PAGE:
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Malaysia Raises Palm Oil Export Tax for First Time Since March

Malaysia, the world’s second-largest producer, increased the tax on exports of crude palm oil after keeping it unchanged since March. Prices entered a bull market on Nov. 1.

Cargoes will be taxed at 5 percent in December, according to a Customs Department statement on the Malaysian Palm Oil Board website. The reference price was set at 2,452.43 ringgit ($765) a metric ton. The tariff was zero in January and February before rising to 4.5 percent in March. Indonesia last month set its export tax at 9 percent for November.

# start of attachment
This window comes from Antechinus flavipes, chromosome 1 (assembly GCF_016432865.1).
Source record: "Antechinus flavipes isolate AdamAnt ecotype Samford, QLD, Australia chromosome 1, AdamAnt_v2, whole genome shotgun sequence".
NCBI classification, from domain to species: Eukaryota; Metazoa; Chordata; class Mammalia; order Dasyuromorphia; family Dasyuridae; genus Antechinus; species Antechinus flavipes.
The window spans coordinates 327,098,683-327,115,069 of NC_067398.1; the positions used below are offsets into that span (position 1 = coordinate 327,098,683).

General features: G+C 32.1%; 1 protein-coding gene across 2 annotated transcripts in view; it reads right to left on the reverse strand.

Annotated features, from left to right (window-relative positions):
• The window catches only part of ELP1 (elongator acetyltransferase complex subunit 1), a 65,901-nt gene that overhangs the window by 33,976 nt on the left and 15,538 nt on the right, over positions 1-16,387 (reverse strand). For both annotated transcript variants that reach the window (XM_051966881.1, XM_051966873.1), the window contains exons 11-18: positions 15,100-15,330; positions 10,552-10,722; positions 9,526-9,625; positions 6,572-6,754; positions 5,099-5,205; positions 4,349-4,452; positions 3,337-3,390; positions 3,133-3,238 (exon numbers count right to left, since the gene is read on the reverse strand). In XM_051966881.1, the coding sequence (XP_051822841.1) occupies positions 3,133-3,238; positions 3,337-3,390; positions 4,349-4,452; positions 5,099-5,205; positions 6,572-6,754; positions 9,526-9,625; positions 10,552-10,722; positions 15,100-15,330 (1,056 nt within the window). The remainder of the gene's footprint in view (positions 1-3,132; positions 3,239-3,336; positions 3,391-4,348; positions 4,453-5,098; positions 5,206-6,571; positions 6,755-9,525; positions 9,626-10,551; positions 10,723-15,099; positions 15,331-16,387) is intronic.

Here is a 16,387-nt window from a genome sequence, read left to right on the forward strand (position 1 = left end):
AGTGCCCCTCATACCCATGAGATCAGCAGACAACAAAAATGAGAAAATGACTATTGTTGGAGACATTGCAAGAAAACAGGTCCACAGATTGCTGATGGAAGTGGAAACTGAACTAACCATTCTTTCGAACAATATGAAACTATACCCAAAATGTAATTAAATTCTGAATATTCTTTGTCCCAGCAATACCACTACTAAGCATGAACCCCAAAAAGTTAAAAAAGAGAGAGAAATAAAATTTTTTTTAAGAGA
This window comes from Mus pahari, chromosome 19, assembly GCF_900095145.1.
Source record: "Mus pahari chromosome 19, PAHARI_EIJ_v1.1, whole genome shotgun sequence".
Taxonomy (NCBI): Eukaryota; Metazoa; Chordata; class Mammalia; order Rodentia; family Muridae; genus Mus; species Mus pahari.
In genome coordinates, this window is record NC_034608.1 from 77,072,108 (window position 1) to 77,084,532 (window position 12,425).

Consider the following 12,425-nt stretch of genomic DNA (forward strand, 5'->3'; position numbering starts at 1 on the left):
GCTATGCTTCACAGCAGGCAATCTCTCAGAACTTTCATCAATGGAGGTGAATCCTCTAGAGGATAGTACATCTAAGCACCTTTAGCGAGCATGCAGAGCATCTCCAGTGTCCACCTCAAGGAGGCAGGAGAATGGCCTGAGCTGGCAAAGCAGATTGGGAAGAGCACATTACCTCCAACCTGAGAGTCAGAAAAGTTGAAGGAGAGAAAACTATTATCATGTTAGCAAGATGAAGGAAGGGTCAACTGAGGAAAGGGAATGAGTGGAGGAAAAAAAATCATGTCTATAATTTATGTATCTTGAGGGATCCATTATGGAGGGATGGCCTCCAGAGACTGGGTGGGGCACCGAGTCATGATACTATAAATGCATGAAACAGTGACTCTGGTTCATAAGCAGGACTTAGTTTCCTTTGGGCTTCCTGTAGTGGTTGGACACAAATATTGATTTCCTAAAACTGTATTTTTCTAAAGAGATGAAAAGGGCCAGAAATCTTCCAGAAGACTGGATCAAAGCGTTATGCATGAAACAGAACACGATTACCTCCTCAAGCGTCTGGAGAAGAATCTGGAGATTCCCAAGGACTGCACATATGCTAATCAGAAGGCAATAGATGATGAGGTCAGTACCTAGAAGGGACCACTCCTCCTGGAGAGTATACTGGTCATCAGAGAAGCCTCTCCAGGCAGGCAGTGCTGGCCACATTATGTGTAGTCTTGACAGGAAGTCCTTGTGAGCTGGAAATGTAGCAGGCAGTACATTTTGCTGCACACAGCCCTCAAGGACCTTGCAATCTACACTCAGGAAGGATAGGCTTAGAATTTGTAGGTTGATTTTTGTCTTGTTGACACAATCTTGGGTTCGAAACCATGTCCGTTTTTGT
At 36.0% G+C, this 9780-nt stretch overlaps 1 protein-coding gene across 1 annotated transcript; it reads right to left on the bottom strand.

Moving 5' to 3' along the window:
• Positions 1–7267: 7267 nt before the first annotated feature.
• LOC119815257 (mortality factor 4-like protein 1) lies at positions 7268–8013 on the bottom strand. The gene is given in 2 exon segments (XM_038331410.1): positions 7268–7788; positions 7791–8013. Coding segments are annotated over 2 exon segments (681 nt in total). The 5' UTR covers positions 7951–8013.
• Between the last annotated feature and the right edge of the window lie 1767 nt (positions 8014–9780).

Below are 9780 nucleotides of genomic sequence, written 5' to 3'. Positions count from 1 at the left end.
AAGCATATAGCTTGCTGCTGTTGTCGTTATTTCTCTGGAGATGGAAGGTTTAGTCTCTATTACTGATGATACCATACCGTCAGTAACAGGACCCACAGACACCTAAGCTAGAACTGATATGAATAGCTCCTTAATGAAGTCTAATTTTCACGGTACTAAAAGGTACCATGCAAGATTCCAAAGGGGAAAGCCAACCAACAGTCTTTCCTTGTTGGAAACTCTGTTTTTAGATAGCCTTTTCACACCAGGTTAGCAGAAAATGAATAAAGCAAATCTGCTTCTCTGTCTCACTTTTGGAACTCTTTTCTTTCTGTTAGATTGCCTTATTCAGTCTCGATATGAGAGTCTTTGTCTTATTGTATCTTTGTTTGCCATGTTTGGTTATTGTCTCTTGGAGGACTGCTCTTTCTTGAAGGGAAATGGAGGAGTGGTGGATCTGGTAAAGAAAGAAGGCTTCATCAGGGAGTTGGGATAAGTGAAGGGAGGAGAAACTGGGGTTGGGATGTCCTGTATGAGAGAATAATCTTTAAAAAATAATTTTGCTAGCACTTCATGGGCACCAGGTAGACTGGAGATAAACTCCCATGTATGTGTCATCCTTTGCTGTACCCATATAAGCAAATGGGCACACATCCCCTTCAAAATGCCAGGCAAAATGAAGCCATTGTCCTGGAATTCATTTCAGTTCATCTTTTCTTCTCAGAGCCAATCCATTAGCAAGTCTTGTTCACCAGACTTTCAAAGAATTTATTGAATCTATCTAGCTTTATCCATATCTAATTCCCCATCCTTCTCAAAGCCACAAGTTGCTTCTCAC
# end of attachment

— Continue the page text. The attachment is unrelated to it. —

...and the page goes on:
“Because of the slight increase in export duty which will come into effect in December, it might stimulate short-term demand in the spot market in order to enjoy the 4.5 percent now,” said Alan Lim Seong Chun, an analyst at Kenanga Investment Bank Bhd. “The short-term increase in demand should bode well for the spot market and probably flow to the futures market as well.”

Futures for delivery in January rose as much as 1.2 percent to 2,620 ringgit on the Malaysia Derivatives Exchange after the export tax was announced. Palm rose to 2,628 ringgit on Nov. 1, the highest close since September 2012 and 21 percent more than the 2,167 ringgit settlement on July 29, meeting the common definition of a bull market.

To contact the reporter on this story: Ranjeetha Pakiam in Kuala Lumpur at rpakiam@bloomberg.net

To contact the editor responsible for this story: James Poole at jpoole4@bloomberg.net

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